"Circle of Fire" by stephenccwu on Flickr

"Circle of Fire" by stephenccwu on Flickr

I’ve been thinking lately about the best way to give feedback to players in my role-playing games.

By “feedback,” I mean pointing out particularly effective and particularly ineffective behavior, like creative problem-solving, forgetting to update a marker, effective teamwork, or aggressive interpersonal behavior.

I used to essentially ignore this. I’d occasionally reward a creative solution with a quick “Great thinking!” I essentially ignored bad behavior.

This, of course, is ineffective.

I then picked up a feedback system from Manager Tools, which used a four-part framework:

  1. Privately, ask if it’s okay to give some feedback.
  2. Describe the behavior you’re addressing.
  3. Describe the positive or negative consequences of that behavior.
  4. Ask if they can do it differently next time.

This model’s intended for managers talking to their staff.  Role-playing’s a game; GMs take on a very different role than that of a corporate manager.  (Though there are many parallels.)

I’ve modified it to this:

  1. Privately, tell the person that I have some quick feedback.  For positive feedback, I usually start with a “Thanks” sentence.
  2. Describe the behavior.
  3. Describe the positive or negative consequences of the behavior.
  4. Reassure that this is just a little note.

It still doesn’t feel quite right. On the one hand, it feels rather apologetic — can a player really not receive feedback unless it’s sandwiched between such deprecating phrases? On the other hand, RPGs are games, after all, and the GM has little power over the players. Sure, the GM can kill a player’s character…and then the player may never come back.

I also struggle to identify opportunities for positive feedback. I suspect that skill will develop over time, but it’s hard to find things to reward when the game’s going along fine.

I suppose smooth sailing, itself, deserves praise. Hmmm.

2 responses to “Feedback”

  1. Kaelri

    One of the best tools, not only for giving feedback but for any kind of persuasive discussion, is example. If you're talking to a player about negative behavior, describe a situation in a previous campaign in which a similar behavior created difficulties. If it's positive, you can say “this is great, it reminds me of x, I think you're on the right track with this.” Anecdotal examples are effective in two ways: they engage the listener, and they shift the burden of judgment away from the DM. Instead of you giving your personal, subjective opinion – about which you may feel uncomfortable or underconfident – you're relying on pure causal evidence, which is easier to introduce and harder to evade.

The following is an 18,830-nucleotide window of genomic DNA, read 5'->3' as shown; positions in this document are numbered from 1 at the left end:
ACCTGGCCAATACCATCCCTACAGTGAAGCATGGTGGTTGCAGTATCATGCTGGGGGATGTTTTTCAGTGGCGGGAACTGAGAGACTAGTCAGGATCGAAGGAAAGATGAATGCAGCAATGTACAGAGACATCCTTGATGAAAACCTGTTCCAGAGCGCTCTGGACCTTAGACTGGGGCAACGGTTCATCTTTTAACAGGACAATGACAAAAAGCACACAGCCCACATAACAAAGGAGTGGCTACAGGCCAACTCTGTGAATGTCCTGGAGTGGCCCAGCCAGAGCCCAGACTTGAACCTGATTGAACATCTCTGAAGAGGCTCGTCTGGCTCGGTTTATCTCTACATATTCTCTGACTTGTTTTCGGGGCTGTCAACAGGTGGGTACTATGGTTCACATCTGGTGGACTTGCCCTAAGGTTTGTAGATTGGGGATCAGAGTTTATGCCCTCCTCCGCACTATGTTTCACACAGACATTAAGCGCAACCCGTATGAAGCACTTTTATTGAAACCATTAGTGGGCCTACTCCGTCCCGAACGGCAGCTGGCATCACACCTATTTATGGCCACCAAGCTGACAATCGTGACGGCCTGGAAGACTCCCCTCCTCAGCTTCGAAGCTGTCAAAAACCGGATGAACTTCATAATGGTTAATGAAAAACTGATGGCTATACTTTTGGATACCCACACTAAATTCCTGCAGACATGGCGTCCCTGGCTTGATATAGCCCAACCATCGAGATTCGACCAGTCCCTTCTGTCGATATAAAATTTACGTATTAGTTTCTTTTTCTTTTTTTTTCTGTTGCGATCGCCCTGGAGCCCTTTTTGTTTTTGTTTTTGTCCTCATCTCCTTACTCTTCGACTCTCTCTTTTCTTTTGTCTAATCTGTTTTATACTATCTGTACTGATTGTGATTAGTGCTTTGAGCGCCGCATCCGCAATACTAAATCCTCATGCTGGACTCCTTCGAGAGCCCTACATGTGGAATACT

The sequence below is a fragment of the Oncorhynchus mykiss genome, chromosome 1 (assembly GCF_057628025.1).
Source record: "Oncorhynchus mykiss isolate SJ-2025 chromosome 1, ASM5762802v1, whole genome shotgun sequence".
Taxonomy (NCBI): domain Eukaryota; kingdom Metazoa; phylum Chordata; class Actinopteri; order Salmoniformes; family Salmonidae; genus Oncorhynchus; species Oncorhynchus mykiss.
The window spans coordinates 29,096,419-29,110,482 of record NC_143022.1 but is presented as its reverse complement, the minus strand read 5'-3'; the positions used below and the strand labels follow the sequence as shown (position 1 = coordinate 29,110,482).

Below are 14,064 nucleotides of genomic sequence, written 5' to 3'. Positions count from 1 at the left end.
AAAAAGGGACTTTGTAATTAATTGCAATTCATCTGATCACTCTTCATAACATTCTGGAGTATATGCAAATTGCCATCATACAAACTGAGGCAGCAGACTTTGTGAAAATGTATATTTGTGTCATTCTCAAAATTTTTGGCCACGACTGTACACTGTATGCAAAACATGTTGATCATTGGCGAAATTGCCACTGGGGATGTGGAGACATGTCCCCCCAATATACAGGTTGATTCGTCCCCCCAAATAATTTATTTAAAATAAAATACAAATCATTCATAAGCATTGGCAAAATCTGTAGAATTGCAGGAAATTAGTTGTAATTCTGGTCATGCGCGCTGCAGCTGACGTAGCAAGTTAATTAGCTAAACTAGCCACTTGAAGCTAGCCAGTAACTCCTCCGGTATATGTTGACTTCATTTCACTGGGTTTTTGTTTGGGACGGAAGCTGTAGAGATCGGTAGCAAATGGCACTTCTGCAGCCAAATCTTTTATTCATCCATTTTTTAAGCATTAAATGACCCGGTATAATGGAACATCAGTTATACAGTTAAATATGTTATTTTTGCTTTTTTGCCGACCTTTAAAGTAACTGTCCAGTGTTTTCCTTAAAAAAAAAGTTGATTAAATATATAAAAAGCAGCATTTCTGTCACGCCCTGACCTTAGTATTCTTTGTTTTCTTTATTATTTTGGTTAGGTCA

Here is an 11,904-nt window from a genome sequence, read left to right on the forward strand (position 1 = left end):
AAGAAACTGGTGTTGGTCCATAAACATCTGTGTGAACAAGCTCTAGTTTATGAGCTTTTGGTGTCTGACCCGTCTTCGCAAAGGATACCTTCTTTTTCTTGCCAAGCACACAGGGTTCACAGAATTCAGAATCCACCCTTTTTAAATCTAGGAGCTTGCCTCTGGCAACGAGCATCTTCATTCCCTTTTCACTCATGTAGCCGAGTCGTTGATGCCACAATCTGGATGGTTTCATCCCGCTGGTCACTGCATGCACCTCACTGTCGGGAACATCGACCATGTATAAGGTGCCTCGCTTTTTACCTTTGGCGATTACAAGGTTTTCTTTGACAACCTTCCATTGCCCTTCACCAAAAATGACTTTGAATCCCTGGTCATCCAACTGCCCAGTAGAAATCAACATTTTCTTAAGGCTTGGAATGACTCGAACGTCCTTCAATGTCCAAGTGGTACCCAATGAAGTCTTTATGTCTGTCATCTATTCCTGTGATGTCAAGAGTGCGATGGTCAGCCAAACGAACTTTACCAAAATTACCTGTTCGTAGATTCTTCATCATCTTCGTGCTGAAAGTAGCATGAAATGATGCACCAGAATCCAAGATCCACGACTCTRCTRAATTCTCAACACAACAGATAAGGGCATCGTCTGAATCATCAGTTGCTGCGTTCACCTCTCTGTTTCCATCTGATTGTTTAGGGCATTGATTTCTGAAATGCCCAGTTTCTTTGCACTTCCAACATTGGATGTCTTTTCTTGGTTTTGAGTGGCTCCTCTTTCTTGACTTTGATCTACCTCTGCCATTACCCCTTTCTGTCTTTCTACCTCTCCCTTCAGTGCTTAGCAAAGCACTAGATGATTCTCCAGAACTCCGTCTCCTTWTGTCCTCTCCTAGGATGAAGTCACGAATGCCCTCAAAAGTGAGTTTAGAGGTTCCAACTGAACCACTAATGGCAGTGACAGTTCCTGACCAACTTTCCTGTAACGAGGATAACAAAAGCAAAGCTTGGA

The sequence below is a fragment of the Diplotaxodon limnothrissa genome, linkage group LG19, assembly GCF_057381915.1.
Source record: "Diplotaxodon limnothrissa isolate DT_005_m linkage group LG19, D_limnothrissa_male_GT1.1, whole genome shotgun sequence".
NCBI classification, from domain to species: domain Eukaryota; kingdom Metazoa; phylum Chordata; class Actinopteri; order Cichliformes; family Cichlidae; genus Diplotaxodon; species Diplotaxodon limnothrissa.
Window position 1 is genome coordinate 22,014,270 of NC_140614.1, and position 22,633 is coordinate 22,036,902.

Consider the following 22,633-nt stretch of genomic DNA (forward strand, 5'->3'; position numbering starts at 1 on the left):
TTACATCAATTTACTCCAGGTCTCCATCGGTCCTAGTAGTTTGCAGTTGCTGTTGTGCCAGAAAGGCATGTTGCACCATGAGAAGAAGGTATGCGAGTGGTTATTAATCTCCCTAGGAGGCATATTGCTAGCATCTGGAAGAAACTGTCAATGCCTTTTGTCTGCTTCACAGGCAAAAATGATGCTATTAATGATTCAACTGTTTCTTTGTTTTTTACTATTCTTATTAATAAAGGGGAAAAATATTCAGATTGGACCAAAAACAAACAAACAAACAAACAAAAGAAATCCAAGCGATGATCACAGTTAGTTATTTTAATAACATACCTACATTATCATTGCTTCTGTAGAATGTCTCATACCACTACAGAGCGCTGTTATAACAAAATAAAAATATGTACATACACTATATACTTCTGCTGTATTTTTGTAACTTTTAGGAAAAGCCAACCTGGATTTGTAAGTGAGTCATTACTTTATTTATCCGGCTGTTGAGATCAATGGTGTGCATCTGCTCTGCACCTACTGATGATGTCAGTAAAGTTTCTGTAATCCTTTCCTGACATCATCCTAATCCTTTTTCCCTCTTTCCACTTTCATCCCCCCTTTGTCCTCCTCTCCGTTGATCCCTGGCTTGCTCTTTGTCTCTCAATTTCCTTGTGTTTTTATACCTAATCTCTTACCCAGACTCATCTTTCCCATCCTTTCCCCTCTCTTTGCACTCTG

Another principle of mine, specific to good behavior, is to give it importance proportional to its quality. If a player does something I think is good for the campaign, I shine a big spotlight on it. In previous campaigns, my group had a DM who came from more of a gaming school of thought. He had *his* plot, he gave us *his* scenarios, and if we failed to meet *his* victory conditions, then it was like getting the bad ending from a Myst game. We had a number of highly creative and ambitious players in our group, who would compose elaborate backstories for their characters, describe every detail of the clothing – one even wrote sheet music – along with creating the personalities of their friends and families. And with a handful of exceptions, all of that went mostly ignored by our DM. It was just flavor, as far as he was concerned. I kept thinking “are you crazy? They're making NPCs for you. They're writing half the story for you. Take it! Use it!” And when it was my turn, I did. It worked. The players were more actively engaged, emotionally invested, and continued to produce a wealth of self-generated content.

    Now, of course, that's not appropriate for all groups or playing styles, but I think the same principle can be applied in other ways. If a PC has a good spot check, give him a lot of stuff to spot. If he displays mercy and generosity to his fellow man, give him a boost to his reputation and the opportunities that come with it. In short: make their good behavior *work* for them. Make it obvious that they're on the right track. And hey, you save yourself a conversation.

  2. Kelly

    It might simply be a game, but an RPG by necessity deals with human behavior and so inappropriate behavior on the part of the player will translate to their character as well. This has huge consequences both for the other players and the game itself and needs to be addressed.

    Personally, I find that written feedback provides the privacy and assistance most people require. You can inform them of any positives or negatives to their style without “attacking” them in front of their peers. It also allows the person to approach you afterward if they have questions. You have thus addressed the problem but (rightly) put the burden of improvement on them. If that fails, and the behavior continues, a vocal warning during gameplay may become necessary. After that, you may have to ask them to leave.

    Certainly however you should not be apologetic about giving feedback. The submissiveness of “offering” feedback can be misconstrued as weakness in your desire to enforce appropriate behavior, leading to the conclusion that while you may not *prefer* such behavior, you won't kick them out of gameplay for it.
    “Offer” feedback only insofar as you are giving them the chance to ignore your advice, but it needs to be given whether they ask for it or not, else you're not communicating with them.

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